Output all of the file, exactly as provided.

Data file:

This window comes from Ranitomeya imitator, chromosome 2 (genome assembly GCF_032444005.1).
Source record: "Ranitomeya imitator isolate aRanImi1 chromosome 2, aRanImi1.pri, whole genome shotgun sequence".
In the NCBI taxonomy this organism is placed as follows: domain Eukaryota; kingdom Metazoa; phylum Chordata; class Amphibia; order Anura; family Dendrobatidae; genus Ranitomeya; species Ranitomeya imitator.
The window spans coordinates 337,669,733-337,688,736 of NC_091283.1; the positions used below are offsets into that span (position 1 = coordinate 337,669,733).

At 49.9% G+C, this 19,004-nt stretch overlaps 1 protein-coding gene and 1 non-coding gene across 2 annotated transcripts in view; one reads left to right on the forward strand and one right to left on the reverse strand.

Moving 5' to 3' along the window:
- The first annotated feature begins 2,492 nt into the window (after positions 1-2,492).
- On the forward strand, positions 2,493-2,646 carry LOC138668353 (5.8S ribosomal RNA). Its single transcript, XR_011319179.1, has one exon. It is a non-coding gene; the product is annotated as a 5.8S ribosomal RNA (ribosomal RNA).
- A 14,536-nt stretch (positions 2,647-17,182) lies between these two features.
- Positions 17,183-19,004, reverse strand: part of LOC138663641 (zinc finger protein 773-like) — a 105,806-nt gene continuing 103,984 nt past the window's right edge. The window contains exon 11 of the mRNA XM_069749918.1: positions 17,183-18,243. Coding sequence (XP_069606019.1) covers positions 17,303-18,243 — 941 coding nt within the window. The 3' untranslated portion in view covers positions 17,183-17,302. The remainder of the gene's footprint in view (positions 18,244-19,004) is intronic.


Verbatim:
This window comes from Ranitomeya imitator, chromosome 2 (genome assembly GCF_032444005.1).
Source record: "Ranitomeya imitator isolate aRanImi1 chromosome 2, aRanImi1.pri, whole genome shotgun sequence".
In the NCBI taxonomy this organism is placed as follows: domain Eukaryota; kingdom Metazoa; phylum Chordata; class Amphibia; order Anura; family Dendrobatidae; genus Ranitomeya; species Ranitomeya imitator.
The window spans coordinates 337,669,733-337,688,736 of NC_091283.1; the positions used below are offsets into that span (position 1 = coordinate 337,669,733).

At 49.9% G+C, this 19,004-nt stretch overlaps 1 protein-coding gene and 1 non-coding gene across 2 annotated transcripts in view; one reads left to right on the forward strand and one right to left on the reverse strand.

Moving 5' to 3' along the window:
- The first annotated feature begins 2,492 nt into the window (after positions 1-2,492).
- On the forward strand, positions 2,493-2,646 carry LOC138668353 (5.8S ribosomal RNA). Its single transcript, XR_011319179.1, has one exon. It is a non-coding gene; the product is annotated as a 5.8S ribosomal RNA (ribosomal RNA).
- A 14,536-nt stretch (positions 2,647-17,182) lies between these two features.
- Positions 17,183-19,004, reverse strand: part of LOC138663641 (zinc finger protein 773-like) — a 105,806-nt gene continuing 103,984 nt past the window's right edge. The window contains exon 11 of the mRNA XM_069749918.1: positions 17,183-18,243. Coding sequence (XP_069606019.1) covers positions 17,303-18,243 — 941 coding nt within the window. The 3' untranslated portion in view covers positions 17,183-17,302. The remainder of the gene's footprint in view (positions 18,244-19,004) is intronic.